When you hear student loan debt has reached $1.7 trillion collectively nationwide, it’s easy to forget about the actual people who deal with this burden every day of their lives. Plenty of borrowers have monthly payments they can easily afford, yet others have so much debt they worry they’ll never pay it off. Further, the Brookings Institution says around 6% of student borrowers have more than six figures in student loan debt.
If you’re worried about getting stuck in this unfortunate position, or you have a dependent or family member who will soon head off to school, you should know that you don’t have to live this way. By planning ahead, you can save money on college tuition and fees, or perhaps even living expenses while working toward a degree.
Still, the key is making the right decisions before you borrow a ton of money for college. Fortunately, saving money on higher education isn’t as hard as people make it out to be.
Contribute To A 529 College Savings Plan
Having the funds for college tuition and fees becomes a lot easier when you start saving early, and that’s especially true in states where a tax incentive is offered on 529 plans. Joe Orsolini of College Aid Planners says you should check early on whether your state offers any tax credits, which you may be able to use as quickly as 5 business days after making a contribution.
“Passing your tuition payments through the 529 plan before making payments effectively gives you an additional tuition discount,” he says.
Plus, the tax savings can be substantial. As an example, the state of Indiana offers a 20% tax credit on the first $5,000 you contribute to a 529 plan each year. This is $1,000 back directly from the state for each year you max this out.
Go To Community College First
Many students would love to dive right into higher education at a four-year college or university, yet you don’t have to complete your core curriculum at a more expensive school.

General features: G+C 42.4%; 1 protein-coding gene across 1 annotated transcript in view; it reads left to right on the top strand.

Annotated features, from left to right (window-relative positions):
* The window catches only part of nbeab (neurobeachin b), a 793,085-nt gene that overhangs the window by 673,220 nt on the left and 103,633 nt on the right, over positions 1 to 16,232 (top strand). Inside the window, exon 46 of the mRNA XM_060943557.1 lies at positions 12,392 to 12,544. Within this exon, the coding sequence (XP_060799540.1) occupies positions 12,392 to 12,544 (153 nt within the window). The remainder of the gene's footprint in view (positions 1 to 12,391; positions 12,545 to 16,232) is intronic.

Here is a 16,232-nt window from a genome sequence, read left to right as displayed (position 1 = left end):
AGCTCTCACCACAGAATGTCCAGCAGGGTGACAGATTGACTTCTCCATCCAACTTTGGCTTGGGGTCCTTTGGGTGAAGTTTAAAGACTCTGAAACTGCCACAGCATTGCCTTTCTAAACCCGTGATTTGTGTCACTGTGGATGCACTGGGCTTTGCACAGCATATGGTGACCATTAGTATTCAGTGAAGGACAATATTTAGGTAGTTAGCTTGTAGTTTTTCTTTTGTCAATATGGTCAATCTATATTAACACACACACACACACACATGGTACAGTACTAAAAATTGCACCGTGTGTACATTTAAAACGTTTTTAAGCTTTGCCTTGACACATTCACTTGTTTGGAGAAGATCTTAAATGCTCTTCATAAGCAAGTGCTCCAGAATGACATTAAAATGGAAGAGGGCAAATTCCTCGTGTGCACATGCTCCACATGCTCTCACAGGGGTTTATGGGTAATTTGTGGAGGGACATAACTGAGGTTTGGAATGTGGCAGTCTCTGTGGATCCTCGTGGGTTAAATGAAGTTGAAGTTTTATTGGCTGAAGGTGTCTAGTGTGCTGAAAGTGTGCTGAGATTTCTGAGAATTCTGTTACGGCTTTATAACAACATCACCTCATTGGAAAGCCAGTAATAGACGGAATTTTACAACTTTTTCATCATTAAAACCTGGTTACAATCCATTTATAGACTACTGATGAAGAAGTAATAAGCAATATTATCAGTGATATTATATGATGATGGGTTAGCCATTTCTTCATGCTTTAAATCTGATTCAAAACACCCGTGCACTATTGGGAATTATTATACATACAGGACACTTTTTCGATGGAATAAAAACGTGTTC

Melanie Gillespie, director of financial aid at Tri-County Technical College in South Carolina, says students should consider going to community college for two years if their goal is minimizing costs.
“Depending on what state you live in, your family income, and the number of people in your family, you may even be able to attend for free,” she says. “This will reduce your loans to only your final two years for a bachelor’s degree, and even then, you may qualify for aid to help you borrow less.”
Not only that, but you may be able to continue living at home while you attend community college in-person or online, which could yield even more savings. Just make sure your credits will transfer to the four-year school you want to attend later on.
Plan Your Degree First
Too many students head off to college without having an idea of the degree they want to earn, or the career they hope to work in later on. Unfortunately, this often means they spend time earning credits they don’t need or languishing in college without any sort of path.
Jen Price, Ph.D., LMSW, who is the best-selling author of Generation E.D.G.E.: The Student’s 4-Step Guide to College & Career Success, says families should explore careers and select a best fit major prior to starting college.
When students explore careers through coursework and electives in secondary school, volunteering, extracurricular activities, internships, and part-time employment, they gain valuable insight into what interests them and the ways in which they excel, she says.
For families that are able, Price also recommends career testing.
“Assessments, like the one I use, look at the intersection between interest, abilities, and aspects of their personality,” notes Price. “Examining multiple dimensions as opposed to one provides even greater insight. If a student likes what they do, does it well, and it suits their personality, they are more likely to succeed in their career over time…and enjoy their work.”
Price Shop For College